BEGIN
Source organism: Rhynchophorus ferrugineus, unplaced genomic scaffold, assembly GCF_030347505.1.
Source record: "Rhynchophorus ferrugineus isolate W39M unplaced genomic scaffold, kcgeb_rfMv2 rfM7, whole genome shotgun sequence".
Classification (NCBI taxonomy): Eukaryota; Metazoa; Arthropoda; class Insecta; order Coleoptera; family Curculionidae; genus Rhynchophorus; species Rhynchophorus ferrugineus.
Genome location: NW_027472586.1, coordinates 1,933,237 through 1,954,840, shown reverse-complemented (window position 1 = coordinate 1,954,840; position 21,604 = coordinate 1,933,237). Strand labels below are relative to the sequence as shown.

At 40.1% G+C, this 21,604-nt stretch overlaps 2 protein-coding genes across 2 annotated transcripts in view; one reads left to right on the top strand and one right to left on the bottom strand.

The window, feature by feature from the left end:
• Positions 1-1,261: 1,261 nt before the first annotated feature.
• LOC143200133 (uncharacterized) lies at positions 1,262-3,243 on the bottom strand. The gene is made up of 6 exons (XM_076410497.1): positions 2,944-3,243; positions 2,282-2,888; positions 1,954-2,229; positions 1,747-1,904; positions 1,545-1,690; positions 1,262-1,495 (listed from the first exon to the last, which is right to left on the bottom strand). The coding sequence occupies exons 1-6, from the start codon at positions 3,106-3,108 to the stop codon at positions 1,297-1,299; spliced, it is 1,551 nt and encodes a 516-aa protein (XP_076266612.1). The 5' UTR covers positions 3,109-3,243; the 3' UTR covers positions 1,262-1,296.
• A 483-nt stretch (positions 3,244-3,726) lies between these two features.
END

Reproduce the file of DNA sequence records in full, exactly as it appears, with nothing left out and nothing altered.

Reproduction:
Source organism: Rhynchophorus ferrugineus, unplaced genomic scaffold, assembly GCF_030347505.1.
Source record: "Rhynchophorus ferrugineus isolate W39M unplaced genomic scaffold, kcgeb_rfMv2 rfM7, whole genome shotgun sequence".
Classification (NCBI taxonomy): Eukaryota; Metazoa; Arthropoda; class Insecta; order Coleoptera; family Curculionidae; genus Rhynchophorus; species Rhynchophorus ferrugineus.
Genome location: NW_027472586.1, coordinates 1,933,237 through 1,954,840, shown reverse-complemented (window position 1 = coordinate 1,954,840; position 21,604 = coordinate 1,933,237). Strand labels below are relative to the sequence as shown.

At 40.1% G+C, this 21,604-nt stretch overlaps 2 protein-coding genes across 2 annotated transcripts in view; one reads left to right on the top strand and one right to left on the bottom strand.

The window, feature by feature from the left end:
• Positions 1-1,261: 1,261 nt before the first annotated feature.
• LOC143200133 (uncharacterized) lies at positions 1,262-3,243 on the bottom strand. The gene is made up of 6 exons (XM_076410497.1): positions 2,944-3,243; positions 2,282-2,888; positions 1,954-2,229; positions 1,747-1,904; positions 1,545-1,690; positions 1,262-1,495 (listed from the first exon to the last, which is right to left on the bottom strand). The coding sequence occupies exons 1-6, from the start codon at positions 3,106-3,108 to the stop codon at positions 1,297-1,299; spliced, it is 1,551 nt and encodes a 516-aa protein (XP_076266612.1). The 5' UTR covers positions 3,109-3,243; the 3' UTR covers positions 1,262-1,296.
• A 483-nt stretch (positions 3,244-3,726) lies between these two features.